"Malgraŭ lia opinio, ŝi lernas multe da lingvoj."
Translation:In spite of his opinion, she is learning many languages.
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Pigs could fly. Centuries of human experience show that in fact they don't. Learning more than one language could hinder your progress, but centuries of having classical languages as part of a well-rounded education suggests that it doesn't.
Anyway, I don't see where it says she is learning all those languages at once. Neither do I read anything about setting aside too little time for each individual language. If someone has the time and inclination to have their normal week consist of Englishday, Frenchday, Norwegianday, Spanishday, Latinday, Greekday, and Sunday, I doubt it will really decrease their language pace below that of two hours a week of disinterested language. (I would allow for the claim that the distribution throughout the week could be improved upon, though.)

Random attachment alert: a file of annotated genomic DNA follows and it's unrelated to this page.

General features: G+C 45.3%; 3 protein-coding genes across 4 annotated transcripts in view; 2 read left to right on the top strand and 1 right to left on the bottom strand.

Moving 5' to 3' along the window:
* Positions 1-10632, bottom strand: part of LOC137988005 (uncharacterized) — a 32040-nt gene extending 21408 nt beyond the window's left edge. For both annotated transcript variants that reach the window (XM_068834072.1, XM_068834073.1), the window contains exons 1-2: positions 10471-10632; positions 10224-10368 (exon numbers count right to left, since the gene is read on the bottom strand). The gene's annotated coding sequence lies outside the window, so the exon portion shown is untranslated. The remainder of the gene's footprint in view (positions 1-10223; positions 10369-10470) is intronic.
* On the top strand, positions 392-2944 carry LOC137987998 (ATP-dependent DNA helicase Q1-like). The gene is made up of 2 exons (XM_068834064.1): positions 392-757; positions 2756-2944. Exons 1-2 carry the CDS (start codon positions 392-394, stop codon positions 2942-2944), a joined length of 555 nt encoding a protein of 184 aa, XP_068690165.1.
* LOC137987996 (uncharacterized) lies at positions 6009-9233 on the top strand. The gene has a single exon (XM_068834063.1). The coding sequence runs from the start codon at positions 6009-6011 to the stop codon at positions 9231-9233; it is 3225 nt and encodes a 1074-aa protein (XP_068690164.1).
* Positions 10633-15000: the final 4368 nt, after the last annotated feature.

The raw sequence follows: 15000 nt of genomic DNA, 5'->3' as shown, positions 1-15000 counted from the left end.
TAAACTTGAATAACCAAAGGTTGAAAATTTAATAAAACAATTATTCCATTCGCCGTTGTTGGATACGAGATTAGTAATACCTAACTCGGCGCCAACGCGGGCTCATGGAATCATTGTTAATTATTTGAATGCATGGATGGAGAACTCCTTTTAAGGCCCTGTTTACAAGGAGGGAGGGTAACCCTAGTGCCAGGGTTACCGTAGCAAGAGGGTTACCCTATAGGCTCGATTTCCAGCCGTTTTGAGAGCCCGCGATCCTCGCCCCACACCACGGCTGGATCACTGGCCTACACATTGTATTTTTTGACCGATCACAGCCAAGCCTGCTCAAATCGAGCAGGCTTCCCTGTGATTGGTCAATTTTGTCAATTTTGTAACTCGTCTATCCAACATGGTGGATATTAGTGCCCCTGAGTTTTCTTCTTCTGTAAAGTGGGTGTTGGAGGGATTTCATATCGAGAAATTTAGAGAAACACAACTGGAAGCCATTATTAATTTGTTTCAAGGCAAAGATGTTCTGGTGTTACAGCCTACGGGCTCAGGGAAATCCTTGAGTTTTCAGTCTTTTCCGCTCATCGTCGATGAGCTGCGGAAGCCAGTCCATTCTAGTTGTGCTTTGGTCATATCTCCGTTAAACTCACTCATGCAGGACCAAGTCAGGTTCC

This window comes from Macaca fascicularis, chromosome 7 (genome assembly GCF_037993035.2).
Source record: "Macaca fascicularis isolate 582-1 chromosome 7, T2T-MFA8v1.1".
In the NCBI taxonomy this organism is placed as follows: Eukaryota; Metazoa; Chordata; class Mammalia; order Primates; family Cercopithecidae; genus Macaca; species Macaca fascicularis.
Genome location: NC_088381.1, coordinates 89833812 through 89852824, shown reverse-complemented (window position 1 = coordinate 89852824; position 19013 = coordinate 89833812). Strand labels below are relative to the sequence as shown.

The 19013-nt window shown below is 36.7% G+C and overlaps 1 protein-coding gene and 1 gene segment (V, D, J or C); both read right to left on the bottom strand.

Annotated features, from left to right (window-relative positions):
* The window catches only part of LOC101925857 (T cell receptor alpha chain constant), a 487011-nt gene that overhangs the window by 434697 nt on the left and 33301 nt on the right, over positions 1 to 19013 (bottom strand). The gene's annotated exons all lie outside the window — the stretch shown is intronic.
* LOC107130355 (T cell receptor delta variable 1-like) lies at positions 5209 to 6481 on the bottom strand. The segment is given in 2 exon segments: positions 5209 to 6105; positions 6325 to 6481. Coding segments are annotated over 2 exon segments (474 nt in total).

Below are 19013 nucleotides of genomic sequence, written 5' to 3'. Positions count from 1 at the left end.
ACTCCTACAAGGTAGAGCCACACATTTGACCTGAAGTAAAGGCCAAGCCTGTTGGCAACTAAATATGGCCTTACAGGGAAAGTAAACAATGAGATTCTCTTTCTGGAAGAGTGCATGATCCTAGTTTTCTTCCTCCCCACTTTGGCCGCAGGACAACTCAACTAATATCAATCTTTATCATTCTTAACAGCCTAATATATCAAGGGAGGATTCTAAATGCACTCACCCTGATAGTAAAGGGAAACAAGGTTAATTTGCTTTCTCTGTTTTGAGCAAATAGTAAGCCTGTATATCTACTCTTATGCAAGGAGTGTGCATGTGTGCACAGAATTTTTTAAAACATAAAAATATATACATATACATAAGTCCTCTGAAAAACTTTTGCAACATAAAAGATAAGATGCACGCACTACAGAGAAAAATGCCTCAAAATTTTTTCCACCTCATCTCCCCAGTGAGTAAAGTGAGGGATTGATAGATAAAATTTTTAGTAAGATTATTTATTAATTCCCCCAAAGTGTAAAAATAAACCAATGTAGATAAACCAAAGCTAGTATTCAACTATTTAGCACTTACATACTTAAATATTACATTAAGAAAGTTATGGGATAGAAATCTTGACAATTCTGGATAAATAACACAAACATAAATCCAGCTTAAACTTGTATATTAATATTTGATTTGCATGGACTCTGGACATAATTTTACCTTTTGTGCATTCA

Well, as for masukomi's question, I think the key part you're missing is the "da." Saying "multe da lingvoj" is just a phrasal way of saying "a lot of languages." If you don't want to use "da," then "multajn lingvojn" can also work here. And as for you, it's probably not a good idea to go in looking for "fluency" so quickly! It'll only serve to frustrate you, as it apparently has already.
A reasonable fluency in a language tends to require some 600 hours of study. The problem doesn't seem to be the amount of grammar. Rather, the grammar work is apparently dwarfed by the sheer volume of vocabulary work. Sure, Esperanto might have an easier grammar, but that doesn't magically make you fluent.
These 600 hours, if take in three months, will mean 200 hours each month -> more than 6 hours PER DAY of studying. There are very few humans that sit staring at the wall for 7 hours each day, so to get that speed, you'll have have to freeze enough other activities to make at least that amount of time available.
I don't know who promised you fluency in three months, but I expect it meant that you would grasp its entire grammar in three months. You still would have nothing to say after that time, but at least you would know how to say that.
That 600 hours is if you speak a closely related language, which for an English speaker, means a Germanic or Romance language. The next step further away, the Slavic languages, take twice as long. And the furthest away, the Sinitic languages, can take upwards of 2200 hours.